People get really ticked off if they do not get their newspaper. In fact, they get really ticked off if they do not get their newspaper by 6 AM. Newspaper delivery timeliness is some sort of entitlement subscribers allow themselves. They've paid a whole 28 cents for this paper, they'd better get it by 6 AM. That's part of the 28 cents.
Forget about the fact that paper they read at 6 AM didn't even exist 6 hours prior and now it's sitting in their house keeping them from being ignorant of the world around them (and informed of the great sale at Best Buy). No, they do not care what it takes to gather the news, do the layout, print the paper, bundle it up, get the bundles to the warehouse, distribute the papers to the drivers, and get their news to them before 6 AM. They just do not know or care. Just so long as it is there when they want it.
It doesn't matter if it's Christmas, if the newspaper isn't there by 6 AM the paper route driver (and him alone) is a jackass - end of story. Never mind that the driver has a family of his own and would probably rather be home and enjoying a warm coffee next to the fire reading the paper himself, getting ready for the kids to come and rip open the Christmas presents that Santa delivered.
Nope, doesn't matter, the paper route driver is not a person, he is a function. He is a cog that at best can come out even steven. People can say, "my paper rote driver sucks," and get away with it. But no one ever says, "You know, my paper deliverer is a really terrific guy." No way. At best, he goes unnoticed.
And I think that was the story that identified my father. For most of his life the very best he was recognized for was his ability to be even steven. His best efforts elevated him to neutral. And then on his bad days, oh boy, he was given all the credit he deserved for those days.
Looking back I regret never cutting the man some slack when I was younger. How much weight can a man bear when the best he could do was recognized as average? How long can a man last, even in his most heroic efforts, when his efforts are met with a collective shrug from the world? When he did his best, took risks, put himself out there and "gave it Hell," all he got was this yawn or a "yeah, but" followed by one of his weaknesses.
He never asked for credit for the good he did. Why should anyone have to? At the same time, he had some credit coming that never came. But I wonder what his life would have been like if he had been given credit. I wonder if he would have livened up some, been more optimistic, been less guarded and hidden, been more engaged and connected. I wonder if he might still be alive today had he been given credit for being good.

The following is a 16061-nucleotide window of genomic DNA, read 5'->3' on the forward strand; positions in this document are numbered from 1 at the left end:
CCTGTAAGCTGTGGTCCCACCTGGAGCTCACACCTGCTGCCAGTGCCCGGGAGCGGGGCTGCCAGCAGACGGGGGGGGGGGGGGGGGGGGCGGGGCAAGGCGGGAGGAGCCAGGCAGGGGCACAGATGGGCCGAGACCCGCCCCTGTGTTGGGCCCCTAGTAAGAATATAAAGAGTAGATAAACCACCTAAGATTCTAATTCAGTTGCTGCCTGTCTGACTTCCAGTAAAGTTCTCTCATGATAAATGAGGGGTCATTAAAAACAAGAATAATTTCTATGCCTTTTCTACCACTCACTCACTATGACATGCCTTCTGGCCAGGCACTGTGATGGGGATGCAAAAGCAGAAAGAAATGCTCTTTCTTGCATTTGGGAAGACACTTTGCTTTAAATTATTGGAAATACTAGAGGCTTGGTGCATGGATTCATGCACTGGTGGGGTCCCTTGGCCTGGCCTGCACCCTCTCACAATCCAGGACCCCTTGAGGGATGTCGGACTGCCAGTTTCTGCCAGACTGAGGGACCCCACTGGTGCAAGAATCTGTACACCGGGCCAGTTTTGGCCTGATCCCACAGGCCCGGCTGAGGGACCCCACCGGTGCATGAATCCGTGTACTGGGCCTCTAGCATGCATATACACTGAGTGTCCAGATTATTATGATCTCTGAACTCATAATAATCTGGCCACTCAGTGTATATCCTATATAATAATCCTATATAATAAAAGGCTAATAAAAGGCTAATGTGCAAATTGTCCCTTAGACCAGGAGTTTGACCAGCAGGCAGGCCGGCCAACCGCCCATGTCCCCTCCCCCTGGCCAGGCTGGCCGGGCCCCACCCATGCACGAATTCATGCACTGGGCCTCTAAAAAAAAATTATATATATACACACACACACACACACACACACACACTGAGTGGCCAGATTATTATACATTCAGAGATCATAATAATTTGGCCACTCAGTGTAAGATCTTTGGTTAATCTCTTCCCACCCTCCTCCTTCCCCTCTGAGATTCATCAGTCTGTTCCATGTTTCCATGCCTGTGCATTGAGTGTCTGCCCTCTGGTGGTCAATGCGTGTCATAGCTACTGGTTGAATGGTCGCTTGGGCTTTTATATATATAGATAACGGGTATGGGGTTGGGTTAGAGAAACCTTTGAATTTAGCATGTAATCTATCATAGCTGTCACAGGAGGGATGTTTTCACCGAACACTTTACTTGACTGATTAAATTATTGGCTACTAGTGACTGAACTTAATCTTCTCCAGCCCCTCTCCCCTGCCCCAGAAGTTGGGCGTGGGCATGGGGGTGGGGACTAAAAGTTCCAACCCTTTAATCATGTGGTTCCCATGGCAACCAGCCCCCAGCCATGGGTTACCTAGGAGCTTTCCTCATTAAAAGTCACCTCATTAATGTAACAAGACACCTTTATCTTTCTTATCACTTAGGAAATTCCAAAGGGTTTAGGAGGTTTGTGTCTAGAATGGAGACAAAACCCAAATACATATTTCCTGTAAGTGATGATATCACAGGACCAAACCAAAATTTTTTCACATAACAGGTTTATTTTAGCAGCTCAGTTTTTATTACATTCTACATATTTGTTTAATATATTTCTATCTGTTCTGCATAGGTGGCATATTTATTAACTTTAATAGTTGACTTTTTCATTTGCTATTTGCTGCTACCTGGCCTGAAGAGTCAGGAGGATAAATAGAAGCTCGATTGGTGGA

I have this idea that when everyone around you doesn't accept you for who you are, you don't get to live as long as people who who do get that acceptance. Each of those disapproving looks, punishing blows, demeaning statements, dominating interactions, intentional exclusions, public humiliations, ruthless manipulations, and degrading assumptions peel years off of the end of a person's life like crazy. I'm guess it peeled off about 20 years from the end of my dad's life. People will tell you that it was his poor health, his weight, his lack of self-control that did him in. Well, the sad testimony to the world is that food treated him better than people did. When you have to choose between a bunch of people who really don't give a rip about you as a person and pizza, you go for the pizza. He wasn't good enough for people, but he was good enough for the pizza.
From the day he was born, he wasn't good enough. The best he could have ever done growing up was not to be noticed. That started a life pattern that never quit. You see, his painful childhood was training for him to become the best damn paper route driver in the state of Minnesota - a tragic success of which I am just now beginning to find the depths.